During the "and you see someone you physically despise" part in "Let Me Kiss You" Morrissey still teasingly tore his shirt open and threw it into the audience. That song's live change to "you'll try anyone twice" was done almost every night. A new change was introduced on this leg: Morrissey started the song by singing "There's a place in the sun for anyone who has the nerve to chase one". In "I Just Want To See The Boy Happy" Morrissey occasionally did minor changes like "thank God soon I will be dead" and "for my own life I never cared anything". "The National Front Disco" did not end in a noisy chaotic jam the way it did in 1992 or 1995, instead it ended with the same two notes repeated extensively in a staccato manner. A nice addition to the song was the piano line played by keyboardist Michael Farrell. Morrissey usually replaced "she should know why you've gone" with "she should know where you've gone" and always skipped the "settle the score", "then you might do" and "...Front disco" bits. He still replaced the second occurrence of "we've lost our boy" with "have we lost our boy".
The 2007 live arrangement of "The Queen Is Dead" started with the line "Farewell to these marches, stuck like a boar between arches". The "I'm truly sorry" part of "I'm truly sorry - but it sounds like a wonderful thing" was dropped. Morrissey usually asked Charles if he ever craved "...to appear on the front of the Daily mail dressed in your brother's bridal veil?". The line "I never even knew what drugs were" was changed to "I still don't know what drugs are". The change most people noticed was the one to "she said 'I know you, and you cannot sing', I said: 'Of course I can you silly thing!'". As always the last two of the three verses starting with "We can go for a walk..." were dropped and Morrissey sang "you can trust me boys" instead of the second occurrence of "it's so lonely on a limb".
Throughout the previous year Morrissey had often improvised one-off changes in "You Have Killed Me" but here he seemed to settle on regular ones. He usually started the song with "Pasolini is me, Rossellini I would rather be" or "Pasolini is me, Fellini I would rather be". Further down he sang "Anne Sexton you will always be". Previous live changes "what the hell is my life for" and "who am I that I come to be standing here" were still done regularly. However Morrissey apparently stopped doing "I entered nothing and obviously nothing entered me" and "I entered nothing and look! nothing entered me". In "First Of The Gang To Die" he often changed a line to "the first lost lad to go - where else? - under the sod" and this was sometimes followed with an exclamation like "goodbye!", "ciao!" or "so long!". In "The Youngest Was The Most Loved" the man often sang "We kept him from the world's glare thank God! he turned into a killer" and "We kept him from the world's glare so what! he turned into a killer".
Morrissey still switched to the first person for the first verse in "You're Gonna Need Someone On Your Side" ("with the world's fate resting on my shoulders, I'm gonna need someone on my side, etc"). He also usually sang "someone kindly told me that you've thrown away every day of your teenage life". Instead of the early lyric "I was a small fat child in a council house" in new composition "All You Need Is Me" he sang "...welfare house" which was what he ended up recording for posterity. He also often sang "yet you remain here 'cause all you need is me" and "all you can do is stand there and complain about me". In "That's How People Grow Up" he sometimes made the very minor change from "someone who does not exist" to "someone who doesn't really exist".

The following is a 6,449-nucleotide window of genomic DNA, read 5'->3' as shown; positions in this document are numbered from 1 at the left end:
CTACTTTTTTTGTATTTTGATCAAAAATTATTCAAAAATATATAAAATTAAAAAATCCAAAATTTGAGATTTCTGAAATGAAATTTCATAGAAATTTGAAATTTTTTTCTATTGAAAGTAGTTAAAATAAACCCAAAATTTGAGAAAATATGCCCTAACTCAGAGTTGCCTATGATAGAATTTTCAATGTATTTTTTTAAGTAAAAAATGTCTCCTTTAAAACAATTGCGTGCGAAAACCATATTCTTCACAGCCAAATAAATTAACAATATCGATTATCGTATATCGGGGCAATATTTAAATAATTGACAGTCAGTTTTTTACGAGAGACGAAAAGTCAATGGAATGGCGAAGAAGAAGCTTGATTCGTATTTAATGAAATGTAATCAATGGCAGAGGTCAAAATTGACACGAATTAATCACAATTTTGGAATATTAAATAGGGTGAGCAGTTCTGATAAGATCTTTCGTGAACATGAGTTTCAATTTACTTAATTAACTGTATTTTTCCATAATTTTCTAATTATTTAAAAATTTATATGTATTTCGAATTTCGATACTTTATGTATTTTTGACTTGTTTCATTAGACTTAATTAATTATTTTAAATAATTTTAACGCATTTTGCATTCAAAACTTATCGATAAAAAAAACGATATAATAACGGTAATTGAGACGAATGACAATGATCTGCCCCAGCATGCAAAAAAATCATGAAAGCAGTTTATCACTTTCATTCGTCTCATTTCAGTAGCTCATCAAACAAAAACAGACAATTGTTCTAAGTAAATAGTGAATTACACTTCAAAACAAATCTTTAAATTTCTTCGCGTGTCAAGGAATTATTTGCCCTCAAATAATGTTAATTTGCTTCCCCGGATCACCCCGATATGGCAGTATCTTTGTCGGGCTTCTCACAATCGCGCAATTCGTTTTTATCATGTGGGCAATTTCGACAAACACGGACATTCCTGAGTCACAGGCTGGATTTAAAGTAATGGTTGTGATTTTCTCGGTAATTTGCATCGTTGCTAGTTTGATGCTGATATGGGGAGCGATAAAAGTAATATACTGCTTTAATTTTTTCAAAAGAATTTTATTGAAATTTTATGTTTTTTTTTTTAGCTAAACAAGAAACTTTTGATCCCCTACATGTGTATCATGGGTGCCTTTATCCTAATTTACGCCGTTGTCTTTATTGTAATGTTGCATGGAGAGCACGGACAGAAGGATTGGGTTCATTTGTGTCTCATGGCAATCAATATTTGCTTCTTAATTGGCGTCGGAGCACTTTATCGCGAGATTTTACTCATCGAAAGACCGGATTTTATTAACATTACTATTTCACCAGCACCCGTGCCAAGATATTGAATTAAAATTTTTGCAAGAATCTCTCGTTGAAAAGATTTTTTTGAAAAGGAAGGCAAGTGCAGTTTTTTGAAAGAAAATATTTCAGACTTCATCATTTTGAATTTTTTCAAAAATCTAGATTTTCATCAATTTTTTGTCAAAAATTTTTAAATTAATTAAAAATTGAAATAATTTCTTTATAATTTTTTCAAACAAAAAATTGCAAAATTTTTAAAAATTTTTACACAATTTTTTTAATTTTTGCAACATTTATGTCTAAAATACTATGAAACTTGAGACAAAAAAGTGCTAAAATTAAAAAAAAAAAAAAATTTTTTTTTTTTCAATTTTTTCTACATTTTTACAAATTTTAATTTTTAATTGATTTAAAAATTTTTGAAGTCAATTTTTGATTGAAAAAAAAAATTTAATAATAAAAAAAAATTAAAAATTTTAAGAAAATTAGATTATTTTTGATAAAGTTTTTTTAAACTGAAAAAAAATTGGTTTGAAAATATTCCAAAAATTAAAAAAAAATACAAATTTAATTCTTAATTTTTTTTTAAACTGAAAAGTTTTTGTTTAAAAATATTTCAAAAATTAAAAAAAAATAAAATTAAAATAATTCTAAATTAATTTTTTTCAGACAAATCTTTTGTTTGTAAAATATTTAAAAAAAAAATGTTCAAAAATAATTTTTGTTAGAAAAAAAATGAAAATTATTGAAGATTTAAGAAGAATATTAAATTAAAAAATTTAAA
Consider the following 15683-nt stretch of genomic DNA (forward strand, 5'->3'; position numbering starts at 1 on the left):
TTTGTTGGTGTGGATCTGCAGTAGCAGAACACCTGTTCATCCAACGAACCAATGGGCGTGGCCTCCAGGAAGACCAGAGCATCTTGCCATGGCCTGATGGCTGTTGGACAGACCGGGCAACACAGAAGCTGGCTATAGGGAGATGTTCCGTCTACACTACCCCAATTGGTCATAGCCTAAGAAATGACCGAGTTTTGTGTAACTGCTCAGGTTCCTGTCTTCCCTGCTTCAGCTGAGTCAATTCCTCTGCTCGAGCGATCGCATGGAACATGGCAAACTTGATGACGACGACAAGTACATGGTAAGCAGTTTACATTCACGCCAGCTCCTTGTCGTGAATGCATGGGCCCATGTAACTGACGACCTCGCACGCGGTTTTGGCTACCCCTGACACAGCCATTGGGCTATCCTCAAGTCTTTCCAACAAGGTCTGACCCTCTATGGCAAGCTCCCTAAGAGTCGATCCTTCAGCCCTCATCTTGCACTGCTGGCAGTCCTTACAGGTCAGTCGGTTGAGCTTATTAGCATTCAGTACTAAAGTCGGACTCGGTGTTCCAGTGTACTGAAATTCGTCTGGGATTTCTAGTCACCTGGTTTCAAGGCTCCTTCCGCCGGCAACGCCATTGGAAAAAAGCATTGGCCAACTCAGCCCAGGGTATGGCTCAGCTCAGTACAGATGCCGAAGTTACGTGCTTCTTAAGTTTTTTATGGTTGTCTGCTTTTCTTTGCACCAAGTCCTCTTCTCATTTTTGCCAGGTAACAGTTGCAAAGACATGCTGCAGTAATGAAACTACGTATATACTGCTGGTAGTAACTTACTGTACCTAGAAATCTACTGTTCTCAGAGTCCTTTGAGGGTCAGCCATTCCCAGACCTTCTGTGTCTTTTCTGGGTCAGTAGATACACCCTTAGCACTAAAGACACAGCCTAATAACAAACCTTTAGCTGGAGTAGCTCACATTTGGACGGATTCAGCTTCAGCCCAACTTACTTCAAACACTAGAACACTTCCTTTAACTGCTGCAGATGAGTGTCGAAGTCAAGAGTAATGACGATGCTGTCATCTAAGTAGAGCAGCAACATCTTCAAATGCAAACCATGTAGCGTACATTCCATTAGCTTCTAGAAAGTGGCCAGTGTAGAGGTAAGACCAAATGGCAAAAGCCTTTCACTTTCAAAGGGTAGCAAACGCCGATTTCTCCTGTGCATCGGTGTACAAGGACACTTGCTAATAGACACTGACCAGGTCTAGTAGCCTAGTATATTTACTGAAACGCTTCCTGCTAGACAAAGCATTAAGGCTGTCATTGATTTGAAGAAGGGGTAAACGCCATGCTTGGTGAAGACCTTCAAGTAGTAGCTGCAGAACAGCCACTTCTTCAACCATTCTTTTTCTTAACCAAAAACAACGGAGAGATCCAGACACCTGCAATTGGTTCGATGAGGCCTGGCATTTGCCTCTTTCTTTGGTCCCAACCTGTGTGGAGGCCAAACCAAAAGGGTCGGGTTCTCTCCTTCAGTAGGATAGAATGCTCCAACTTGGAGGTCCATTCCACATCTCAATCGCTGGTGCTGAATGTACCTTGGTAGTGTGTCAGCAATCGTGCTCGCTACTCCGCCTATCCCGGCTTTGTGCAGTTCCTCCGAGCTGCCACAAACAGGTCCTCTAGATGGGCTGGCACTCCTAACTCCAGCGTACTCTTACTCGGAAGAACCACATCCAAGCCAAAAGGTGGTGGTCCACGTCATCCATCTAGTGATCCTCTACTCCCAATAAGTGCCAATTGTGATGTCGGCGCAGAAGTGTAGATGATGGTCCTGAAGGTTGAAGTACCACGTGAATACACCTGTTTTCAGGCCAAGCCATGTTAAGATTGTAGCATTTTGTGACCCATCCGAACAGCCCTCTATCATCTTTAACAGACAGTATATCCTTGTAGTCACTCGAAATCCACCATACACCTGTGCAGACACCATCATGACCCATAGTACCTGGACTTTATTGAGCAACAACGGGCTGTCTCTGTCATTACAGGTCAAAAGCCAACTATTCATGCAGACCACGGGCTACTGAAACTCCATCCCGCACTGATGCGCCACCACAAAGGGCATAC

In "I Will See You In Far Off Places" Morrissey rarely changed "I will close my eyes forever" to "I will close my mouth forever" anymore, but he still sang "It's so easy for us to stand here together but it's impossible for the flesh to combine" most of the time. The most noticed change in that song was obviously the one from "if the USA doesn't bomb you" to "if George W Bush doesn't kill you". In a similar vein, the previously heard change in "Irish Blood, English Heart" to "I've been dreaming of a time when Americans are sick to death of Republicans and Democrats" was now updated to "I've been dreaming of a time when Americans are sick to death of Republicans". Morrissey now remained silent instead of singing "...and Democrats". A previously heard rare change to "you can see me standing by the flag not feeling shameful..." was now done more commonly.
Morrissey still replaced "it's safer to be inside" in most live performances of "I've Changed My Plea To Guilty" with "it's safer to stay inside". He was less playful than he had once been in "In The Future When All's Well" and often reverted to the song's original lyrics. The only change done regularly was the one to "something must have gone wrong". He sometimes changed a line to "everyday I play a very sad game called..." or a variation on that, and another one to "I thank you, I do!". In "Whatever Happens, I Love You" he changed "we stole each other's clothes" to "we wore each other's clothes" as had done before in 1995.
In "At Last I Am Born" Morrissey often changed "vulgarians know" to "vegetarians know". He alternated between the basic "difficult child" and the alternate "fat little child". He often added emphasis to a line by singing "at last I am born, yes!, it took me a long long time..." In "The Last Of The Famous International Playboys" he sang "Reggie Kray always knew my name" and "Ronnie Kray always knew my name". He sometimes reversed the order of those two lines. As he often did in the early nineties he sang "just to make myself more attracted to you" and let the audience supply the higher-pitched 'international' in the title line. One new change introduced on this leg was the one to "in our lifetime those who kill, Fox News hands them stardom".
At the end of "Panic" Morrissey sometimes followed the final "hang the DJ!" with exclamations such as "any DJ!" or "take the hint!". The title line in "Please, Please, Please, Let Me Get What I Want" was always changed to "Please, please, please let me have who I want". As in the Smiths days that number's second half (final two verses) was repeated to extend the song's length. However in the repeated part Morrissey changed the melody of the line "let me have who I want" by bunching the words closer together. The song's mandolin ending was recreated beautifully with guitar, keyboards and trumpet. The Smiths classic "There Is A Light That Never Goes Out" was lyrically very faithful to its studio counterpart. At this point in time Morrissey sang the chorus at the end of the song. He had only done this once at the very beginning of the Queen Is Dead tour in 1986, then never again, even in solo, until halfway into the festival dates of 2004 when he started singing the chorus.